Have you ever wondered why you see INDOT (Indiana Department of Transportation) trucks out treating highways hours before we are to get winter weather percipitation? Want to know more about the brine that is used to pretreat? INDOT recently put out some information about pre-treating our state roadways that I felt was interesting and thought some of you may want to read as well. Fortunitly this winter they have not had to be out as much, but winter is not over. Remember when you do see their trucks as well as DPW to stay back and out of their way so they may do their job.
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INDOT provides insight on pre-treatment of state roadways
INDIANA — In addition to the Indiana Department of Transportation’s snow and ice removal operations during winter storm events, the agency also pre-treats roadways with brine solution prior to winter weather if conditions allow. This typically occurs 24 to 48 hours before precipitation begins to give time for crews to apply brine solution and time for it to dry and adhere to the surface of the road. Below are answers to some frequently asked questions about pre-treatment of state roadways.
What is brine?
Salt brine is an anti-icing solution made up of water and 23.3 percent salt that is used to prevent snow and ice from bonding to pavement. Brine is effective at temperatures as low as -5 degrees Fahrenheit and can be mixed with other chemicals to lower the freezing point if necessary. Compared to salt, brine is fairly inexpensive at just pennies on the dollar. Brine solution also stays in place better and longer than salt crystals because it is applied as a liquid and stays where it is directed. Solid salt crystals can bounce off the road as they are spread along a route.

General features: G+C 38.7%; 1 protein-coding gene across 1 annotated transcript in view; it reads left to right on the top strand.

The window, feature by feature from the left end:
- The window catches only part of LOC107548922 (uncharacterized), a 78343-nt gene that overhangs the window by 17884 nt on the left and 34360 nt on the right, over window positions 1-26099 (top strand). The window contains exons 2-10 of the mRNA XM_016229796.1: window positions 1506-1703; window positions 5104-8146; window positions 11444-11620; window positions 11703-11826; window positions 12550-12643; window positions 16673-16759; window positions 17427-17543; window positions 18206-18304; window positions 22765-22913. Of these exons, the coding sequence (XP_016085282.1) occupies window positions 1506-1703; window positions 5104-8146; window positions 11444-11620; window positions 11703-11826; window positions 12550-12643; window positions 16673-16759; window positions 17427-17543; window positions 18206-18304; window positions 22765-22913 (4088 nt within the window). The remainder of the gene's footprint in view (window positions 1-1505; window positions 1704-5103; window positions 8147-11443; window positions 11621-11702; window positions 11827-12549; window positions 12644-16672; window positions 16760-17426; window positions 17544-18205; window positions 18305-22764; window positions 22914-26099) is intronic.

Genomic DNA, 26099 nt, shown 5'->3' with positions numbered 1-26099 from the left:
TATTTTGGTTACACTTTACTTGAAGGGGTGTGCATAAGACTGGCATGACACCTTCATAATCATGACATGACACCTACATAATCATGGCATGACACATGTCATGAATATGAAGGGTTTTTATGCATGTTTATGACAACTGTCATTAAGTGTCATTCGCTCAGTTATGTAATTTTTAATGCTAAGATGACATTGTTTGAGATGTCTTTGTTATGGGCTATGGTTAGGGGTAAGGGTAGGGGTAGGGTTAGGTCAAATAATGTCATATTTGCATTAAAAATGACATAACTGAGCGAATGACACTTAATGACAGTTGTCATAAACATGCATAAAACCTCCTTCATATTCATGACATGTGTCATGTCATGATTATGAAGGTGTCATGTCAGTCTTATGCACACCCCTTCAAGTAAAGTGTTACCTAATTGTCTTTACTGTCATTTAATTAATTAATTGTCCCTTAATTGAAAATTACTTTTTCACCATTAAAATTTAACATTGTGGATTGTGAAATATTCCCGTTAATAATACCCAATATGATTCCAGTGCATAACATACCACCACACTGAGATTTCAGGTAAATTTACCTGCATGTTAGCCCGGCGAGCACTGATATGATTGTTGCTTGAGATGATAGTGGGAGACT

Why does INDOT pre-treat roadways?
INDOT pre-treats roadways ahead of winter weather to prevent snow and ice from bonding to pavement and creating slick spots. Pre-treatment occurs 24 to 48 hours prior to a weather event, even when temperatures are above freezing to provide an extra layer of protection, which makes clean-up easier once precipitation starts to fall. Brining also is used as a preventative measure for frost and/or freezing fog that occurs when temperatures, high humidity, low cloud cover, and low wind can create hazardous conditions, especially on elevated surfaces and bridges.
How long does it take to pre-treat roadways?
Individual snow routes are typically 1 1/2 to three hours in length. It takes an INDOT unit approximately 12 to 16 hours to complete all routes prior to a storm.
Does rain wash away brine after it’s been applied?
If temperatures are above freezing as a weather system approaches, rain may fall before changing to snow or ice. Light rain (amounts up to 0.4 inch) will not wash away brine from a surface if it has had time to completely dry and adhere to the roadway. Forecasted rain totals are taken into consideration when deciding whether or not to pre-treat.
How is the decision made to pre-treat roads?
Prior to a weather event, INDOT utilizes a Maintenance Decision Support System (MDSS) that provides weather forecasts, pavement temperatures and recommendations on treating various surfaces. During an event, INDOT relies on reports from the field in addition to forecasts and MDSS when making treatment decisions. Predictions of accumulating snow and ice are main reasons why INDOT may pre-treat a roadway, but freezing fog and heavy frost are also scenarios where pre-treatment is effective.